Key Stage 3 Art

In a time before photography and film, painted portraits of people were often the only way people would be able to recognise others within their social and political circles. Paintings of people would serve multiple purposes, from exhibiting wealth to forming alliances through marriage or political gift giving. Remember that then, as now, likenesses of people were open to adaptations intended to flatter the sitter. No contemporary portrait exists of Richard but there are copies of originals that were made from life.

Here is some information about portrait painting in the 15th century.

This one, now owned by the Society of Antiquaries in London is the earliest portrait we know of, while this one, in the National Portrait Gallery is the best known portrait of the King.

After the discovery of his skeleton,  Richard’s face and head were remodelled from high-definition 3-D scans of his skull. Layers of ‘muscle’ and ‘skin’ were plotted back onto the skull based on average measurements of modern people over a number of years to create a 21st Century representation of the king.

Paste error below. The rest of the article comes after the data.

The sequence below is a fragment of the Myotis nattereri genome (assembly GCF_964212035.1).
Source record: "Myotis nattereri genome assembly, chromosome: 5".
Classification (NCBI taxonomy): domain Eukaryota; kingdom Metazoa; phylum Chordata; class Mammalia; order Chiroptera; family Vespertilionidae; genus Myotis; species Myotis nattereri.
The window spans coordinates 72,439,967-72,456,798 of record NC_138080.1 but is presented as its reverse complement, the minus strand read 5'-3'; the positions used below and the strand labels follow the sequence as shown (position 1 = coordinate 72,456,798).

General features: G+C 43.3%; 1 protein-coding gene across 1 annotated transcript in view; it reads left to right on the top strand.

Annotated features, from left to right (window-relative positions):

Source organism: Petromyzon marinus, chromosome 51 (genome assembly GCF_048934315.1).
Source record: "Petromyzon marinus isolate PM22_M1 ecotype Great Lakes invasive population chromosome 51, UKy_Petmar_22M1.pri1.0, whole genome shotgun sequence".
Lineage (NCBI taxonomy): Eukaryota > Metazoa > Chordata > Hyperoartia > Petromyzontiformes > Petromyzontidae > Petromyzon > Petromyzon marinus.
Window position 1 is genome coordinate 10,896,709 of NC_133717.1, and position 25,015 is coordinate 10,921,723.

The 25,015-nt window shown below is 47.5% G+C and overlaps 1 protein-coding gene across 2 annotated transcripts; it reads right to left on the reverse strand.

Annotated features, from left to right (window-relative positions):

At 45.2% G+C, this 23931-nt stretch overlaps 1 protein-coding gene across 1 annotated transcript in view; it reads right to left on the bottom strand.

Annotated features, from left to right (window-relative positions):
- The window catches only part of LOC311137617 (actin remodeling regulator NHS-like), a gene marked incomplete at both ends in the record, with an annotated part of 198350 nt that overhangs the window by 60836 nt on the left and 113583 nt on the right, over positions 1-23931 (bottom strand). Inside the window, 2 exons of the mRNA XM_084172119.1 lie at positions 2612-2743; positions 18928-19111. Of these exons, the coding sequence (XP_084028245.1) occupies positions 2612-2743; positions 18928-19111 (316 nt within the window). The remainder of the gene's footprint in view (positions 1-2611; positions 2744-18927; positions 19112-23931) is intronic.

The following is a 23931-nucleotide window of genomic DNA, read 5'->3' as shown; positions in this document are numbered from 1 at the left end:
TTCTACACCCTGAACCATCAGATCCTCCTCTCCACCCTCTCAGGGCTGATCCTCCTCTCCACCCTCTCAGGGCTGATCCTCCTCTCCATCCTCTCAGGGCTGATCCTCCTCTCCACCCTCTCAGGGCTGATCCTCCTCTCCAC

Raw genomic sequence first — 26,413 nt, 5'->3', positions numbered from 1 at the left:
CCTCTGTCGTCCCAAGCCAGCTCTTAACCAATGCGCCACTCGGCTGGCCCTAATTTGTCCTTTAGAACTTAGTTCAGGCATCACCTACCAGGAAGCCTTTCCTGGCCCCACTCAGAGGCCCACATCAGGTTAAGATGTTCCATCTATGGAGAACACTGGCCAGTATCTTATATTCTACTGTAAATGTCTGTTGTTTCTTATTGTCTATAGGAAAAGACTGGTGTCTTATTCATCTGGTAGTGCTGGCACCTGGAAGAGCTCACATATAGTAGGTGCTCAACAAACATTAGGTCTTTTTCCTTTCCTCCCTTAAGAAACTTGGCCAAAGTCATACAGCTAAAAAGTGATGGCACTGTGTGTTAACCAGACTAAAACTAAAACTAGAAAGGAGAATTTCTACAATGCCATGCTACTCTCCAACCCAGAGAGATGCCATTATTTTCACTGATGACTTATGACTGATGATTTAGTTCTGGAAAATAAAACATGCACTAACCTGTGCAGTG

LONDON, ENGLAND – FEBRUARY 05: A facial reconstruction of King Richard III is unveiled by the Richard III Society on February 5, 2013 in London, England. After carrying out a series scientific investigations on remains found in a car park in Leicester, the University of Leicester announced yesterday that they were those of King Richard III. King’s Richard III’s remains are to be re-interred at Leicester Cathedrral. (Photo by Dan Kitwood/Getty Images)

Your Task

Take one of the near contemporary portraits of Richard III and compare it with the facial reconstruction made in 2013. What similarities and differences can you see? Does this, in your opinion, make the painted portraits more or less convincing as likenesses of the king?

Make a drawing or paint a portrait of Richard


as King of England


as he might have looked as a boy aged about fourteen at Middleham Castle training to become a knight.


make your own clay model of Richard’s head based on the University of Dundee’s model.